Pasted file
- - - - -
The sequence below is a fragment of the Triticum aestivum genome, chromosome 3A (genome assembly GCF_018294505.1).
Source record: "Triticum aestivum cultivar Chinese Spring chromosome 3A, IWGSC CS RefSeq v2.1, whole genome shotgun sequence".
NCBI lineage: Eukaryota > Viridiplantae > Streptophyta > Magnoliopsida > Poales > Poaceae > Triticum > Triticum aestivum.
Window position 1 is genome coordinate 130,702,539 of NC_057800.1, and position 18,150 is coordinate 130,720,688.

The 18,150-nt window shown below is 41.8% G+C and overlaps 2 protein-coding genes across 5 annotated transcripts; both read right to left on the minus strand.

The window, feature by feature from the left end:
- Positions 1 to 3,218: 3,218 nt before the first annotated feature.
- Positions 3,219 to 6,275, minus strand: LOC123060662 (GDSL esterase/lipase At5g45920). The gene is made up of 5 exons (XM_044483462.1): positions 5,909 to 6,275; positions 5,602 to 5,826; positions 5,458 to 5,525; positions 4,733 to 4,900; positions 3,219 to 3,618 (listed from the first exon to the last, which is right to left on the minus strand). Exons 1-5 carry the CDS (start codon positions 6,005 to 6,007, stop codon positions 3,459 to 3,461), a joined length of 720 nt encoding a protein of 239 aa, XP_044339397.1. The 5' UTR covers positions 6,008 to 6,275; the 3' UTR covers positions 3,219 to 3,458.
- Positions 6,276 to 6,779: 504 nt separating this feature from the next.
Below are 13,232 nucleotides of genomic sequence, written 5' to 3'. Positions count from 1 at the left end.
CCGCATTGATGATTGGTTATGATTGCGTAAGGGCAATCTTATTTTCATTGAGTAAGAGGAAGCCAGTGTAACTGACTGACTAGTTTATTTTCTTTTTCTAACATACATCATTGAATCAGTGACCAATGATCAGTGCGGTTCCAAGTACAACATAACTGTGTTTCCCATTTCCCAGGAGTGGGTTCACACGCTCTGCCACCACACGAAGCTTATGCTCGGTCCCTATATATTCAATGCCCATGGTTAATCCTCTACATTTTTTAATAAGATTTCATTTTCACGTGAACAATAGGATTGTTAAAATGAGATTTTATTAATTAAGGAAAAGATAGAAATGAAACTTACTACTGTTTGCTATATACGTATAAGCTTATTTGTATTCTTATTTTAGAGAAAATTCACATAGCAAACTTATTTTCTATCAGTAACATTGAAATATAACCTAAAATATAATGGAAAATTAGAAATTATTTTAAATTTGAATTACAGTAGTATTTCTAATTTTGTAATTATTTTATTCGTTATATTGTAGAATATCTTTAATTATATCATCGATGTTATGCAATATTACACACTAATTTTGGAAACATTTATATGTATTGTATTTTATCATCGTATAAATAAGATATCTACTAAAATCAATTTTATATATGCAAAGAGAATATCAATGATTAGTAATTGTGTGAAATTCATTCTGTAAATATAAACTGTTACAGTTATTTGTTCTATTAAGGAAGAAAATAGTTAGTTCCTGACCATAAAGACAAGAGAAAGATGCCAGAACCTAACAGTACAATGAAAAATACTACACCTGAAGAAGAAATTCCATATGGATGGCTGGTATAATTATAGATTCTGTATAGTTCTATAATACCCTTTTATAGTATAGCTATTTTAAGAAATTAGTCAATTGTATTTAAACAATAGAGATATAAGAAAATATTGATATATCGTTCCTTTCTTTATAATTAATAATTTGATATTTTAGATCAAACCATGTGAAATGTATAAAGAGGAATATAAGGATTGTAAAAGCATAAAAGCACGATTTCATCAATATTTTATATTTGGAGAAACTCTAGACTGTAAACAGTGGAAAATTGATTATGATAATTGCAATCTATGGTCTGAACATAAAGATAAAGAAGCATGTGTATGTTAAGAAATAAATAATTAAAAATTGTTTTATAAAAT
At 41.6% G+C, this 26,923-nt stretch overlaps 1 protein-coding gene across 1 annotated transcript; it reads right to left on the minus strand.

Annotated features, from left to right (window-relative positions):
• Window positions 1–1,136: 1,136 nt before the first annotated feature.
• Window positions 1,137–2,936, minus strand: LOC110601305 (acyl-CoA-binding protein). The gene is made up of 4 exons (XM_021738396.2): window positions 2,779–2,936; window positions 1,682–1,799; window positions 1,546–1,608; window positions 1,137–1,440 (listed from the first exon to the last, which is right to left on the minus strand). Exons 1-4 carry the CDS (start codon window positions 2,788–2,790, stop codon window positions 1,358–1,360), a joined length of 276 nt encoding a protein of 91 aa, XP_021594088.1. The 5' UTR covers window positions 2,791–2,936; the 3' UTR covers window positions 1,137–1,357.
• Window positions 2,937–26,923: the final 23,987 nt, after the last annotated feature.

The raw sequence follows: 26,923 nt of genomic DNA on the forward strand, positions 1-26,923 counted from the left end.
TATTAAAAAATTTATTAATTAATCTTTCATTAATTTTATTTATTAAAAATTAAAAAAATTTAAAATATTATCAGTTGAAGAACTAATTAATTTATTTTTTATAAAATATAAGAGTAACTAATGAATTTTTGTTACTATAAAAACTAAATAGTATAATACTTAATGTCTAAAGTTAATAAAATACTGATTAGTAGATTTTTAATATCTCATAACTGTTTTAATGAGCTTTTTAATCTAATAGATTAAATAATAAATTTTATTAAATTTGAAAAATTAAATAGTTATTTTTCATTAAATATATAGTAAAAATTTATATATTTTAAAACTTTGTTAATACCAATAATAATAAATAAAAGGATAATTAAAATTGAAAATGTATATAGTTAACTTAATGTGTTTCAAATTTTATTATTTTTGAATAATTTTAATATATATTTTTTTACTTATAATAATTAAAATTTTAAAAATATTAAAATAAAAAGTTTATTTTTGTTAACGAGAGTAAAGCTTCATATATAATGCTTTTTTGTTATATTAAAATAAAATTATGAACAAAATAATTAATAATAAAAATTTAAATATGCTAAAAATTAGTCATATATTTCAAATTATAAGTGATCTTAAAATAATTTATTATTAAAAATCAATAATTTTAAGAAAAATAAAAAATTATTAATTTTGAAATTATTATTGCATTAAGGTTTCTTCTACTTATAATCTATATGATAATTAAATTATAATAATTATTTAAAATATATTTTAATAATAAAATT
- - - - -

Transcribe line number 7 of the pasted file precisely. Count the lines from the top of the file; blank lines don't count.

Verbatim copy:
- Positions 1 to 3,218: 3,218 nt before the first annotated feature.